A-Flute, the original flute, is the highest flute size, and therefore, when combined with an inner and outer facing, is the thickest. With 36 flutes to the foot, A-Flute makes the most of corrugated’s cushioning and stacking properties for fragile and delicate items. Because A-Flute offers excellent stiffness qualities and short column crush resistance, it has application across a broad range of customer uses.

  • 36 Flutes / Foot
  • 1/4"

B-Flute

B-Flute, the second flute size adopted by the corrugated industry, has lower arch heights than A and more flutes per foot (50). This means that the medium contacts and supports the liners at a greater number of points, providing a stiff, flat surface for high quality printing and die cutting and with excellent crush resistant properties. B-Flute is also preferred for high speed, automatic packing lines and for pads, dividers, partitions and other forms of inner packing. Complex die cuts and beverage trays are excellent applications for B-Flute as are can cases, wrap-around blanks, glass-to-glass packs and slipsheets. B-Flute is generally combined with light weight liners but can be used with heavier facings if the need arises.

  • 49 Flutes / Foot
  • Good puncture resistance
  • Less space consumed in warehouse
  • Uses: canned goods, displays

C-Flute

C-Flute came along next to split the difference between A and B Flutes. With 42 flutes per foot, it's thinner than A-flute, thicker than B, and offers good cushioning, stacking and printing properties. C-Flute is by far the most widely used flute size. An estimated 80% of today's corrugated containers are made of C-Flute board.

  • 41 Flutes / Foot
  • Good stacking strength
  • Good crushing resistance
  • Very common
  • Uses: glass, furniture, dairy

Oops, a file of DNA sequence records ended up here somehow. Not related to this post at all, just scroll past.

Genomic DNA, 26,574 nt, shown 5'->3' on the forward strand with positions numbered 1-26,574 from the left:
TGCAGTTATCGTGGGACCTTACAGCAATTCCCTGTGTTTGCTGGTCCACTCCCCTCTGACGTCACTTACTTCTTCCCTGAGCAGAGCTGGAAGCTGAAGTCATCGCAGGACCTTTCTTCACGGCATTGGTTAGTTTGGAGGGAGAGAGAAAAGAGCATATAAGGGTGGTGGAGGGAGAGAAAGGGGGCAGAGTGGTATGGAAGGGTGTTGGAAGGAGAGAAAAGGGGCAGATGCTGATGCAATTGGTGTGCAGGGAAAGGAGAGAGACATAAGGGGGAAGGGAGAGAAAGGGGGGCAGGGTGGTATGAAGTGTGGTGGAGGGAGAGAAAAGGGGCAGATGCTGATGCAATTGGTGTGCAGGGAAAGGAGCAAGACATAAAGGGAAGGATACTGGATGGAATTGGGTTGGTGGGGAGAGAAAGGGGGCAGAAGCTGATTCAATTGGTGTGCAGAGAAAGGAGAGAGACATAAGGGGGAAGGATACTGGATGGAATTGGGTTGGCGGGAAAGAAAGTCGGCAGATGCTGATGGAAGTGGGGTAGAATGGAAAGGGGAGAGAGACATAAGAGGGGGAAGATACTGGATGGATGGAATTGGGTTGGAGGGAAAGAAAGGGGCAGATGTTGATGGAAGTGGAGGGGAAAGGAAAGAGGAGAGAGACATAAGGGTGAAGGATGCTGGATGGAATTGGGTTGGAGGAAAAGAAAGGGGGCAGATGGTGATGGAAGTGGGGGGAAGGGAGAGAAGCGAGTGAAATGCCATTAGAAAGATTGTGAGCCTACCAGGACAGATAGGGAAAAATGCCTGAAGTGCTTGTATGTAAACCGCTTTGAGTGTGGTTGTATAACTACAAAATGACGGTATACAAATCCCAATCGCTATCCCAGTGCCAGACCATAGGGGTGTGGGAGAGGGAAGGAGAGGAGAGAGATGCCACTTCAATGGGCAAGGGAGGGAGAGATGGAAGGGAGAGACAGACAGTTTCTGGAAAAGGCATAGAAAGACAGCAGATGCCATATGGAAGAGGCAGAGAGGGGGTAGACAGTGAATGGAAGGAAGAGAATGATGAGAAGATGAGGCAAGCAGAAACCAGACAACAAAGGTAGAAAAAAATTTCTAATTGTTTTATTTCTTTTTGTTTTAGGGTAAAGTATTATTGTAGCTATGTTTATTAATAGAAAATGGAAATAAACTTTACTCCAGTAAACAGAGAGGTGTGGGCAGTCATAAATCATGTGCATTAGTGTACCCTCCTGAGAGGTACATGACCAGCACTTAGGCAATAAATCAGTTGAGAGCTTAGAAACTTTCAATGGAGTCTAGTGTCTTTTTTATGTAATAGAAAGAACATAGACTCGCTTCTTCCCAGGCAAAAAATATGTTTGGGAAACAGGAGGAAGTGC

E-Flute

E-Flute has the greatest number of flutes per foot at 94 which gives it the greatest crush resistance and the flattest surface for high quality printing applications. The thin board profile of E-Flute (it is one-fourth the thickness of C-Flute) reduces box size and saves storage space. Because of its thin profile and excellent cushioning properties, E-Flute can often substitute for conventional folding cartons or solid fiber containers. Examples of E-Flute applications include boxes for cosmetics, fragile glass and ceramic items and delicate instruments. Another growing end-use is for pizza boxes where the retailer wants a cost effective container with good graphics and excellent product protection.

  • 95 Flutes / Foot
  • Light weight
  • Strong alternative to paper board
  • Superior printing surface
  • Excellent for custom die cut boxes
  • Uses: displays, point of purchase boxes

F-Flute

F-Flute, the newest flute, is just a little more than half the thickness of E-Flute and is the newest growth segment in the corrugated industry. The idea behind the new flute, originally developed in Europe, is to make packages with lower fibre content.

F-Flute, the newest flute, is just a little more than half the thickness of E-Flute and is the newest growth segment in the corrugated industry. The idea behind the new flute, originally developed in Europe, is to make packages with lower fibre content.

  • 128 Flutes / Foot
  • 1/32"
  • Flute A
  • Flute B
  • Flute C

Corrugated Box Styles

Corrugated Box Styles Overview

Over 90 percent of all goods in most developed countries are shipped in corrugated boxes. These boxes can be used for everything from apples to washing machines. By changing the design of corrugated boxes, combining layers of corrugated or adding interior packaging, a corrugated box can be manufactured to efficiently ship and store almost any product.

Over 90 percent of all goods in most developed countries are shipped in corrugated boxes. These boxes can be used for everything from apples to washing machines. By changing the design of corrugated boxes, combining layers of corrugated or adding interior packaging, a corrugated box can be manufactured to efficiently ship and store almost any product.

The numerical code system, known as the International Fibreboard Case Code, was developed by the European Solid Fiberboard Case Manufacturer's Association (ASSCO) to avoid confusion when communicating in different languages.

This code has been adopted by the International Corrugated Case Association (ICCA). Copies of the International Fibreboard Case Code are available from FEFCO.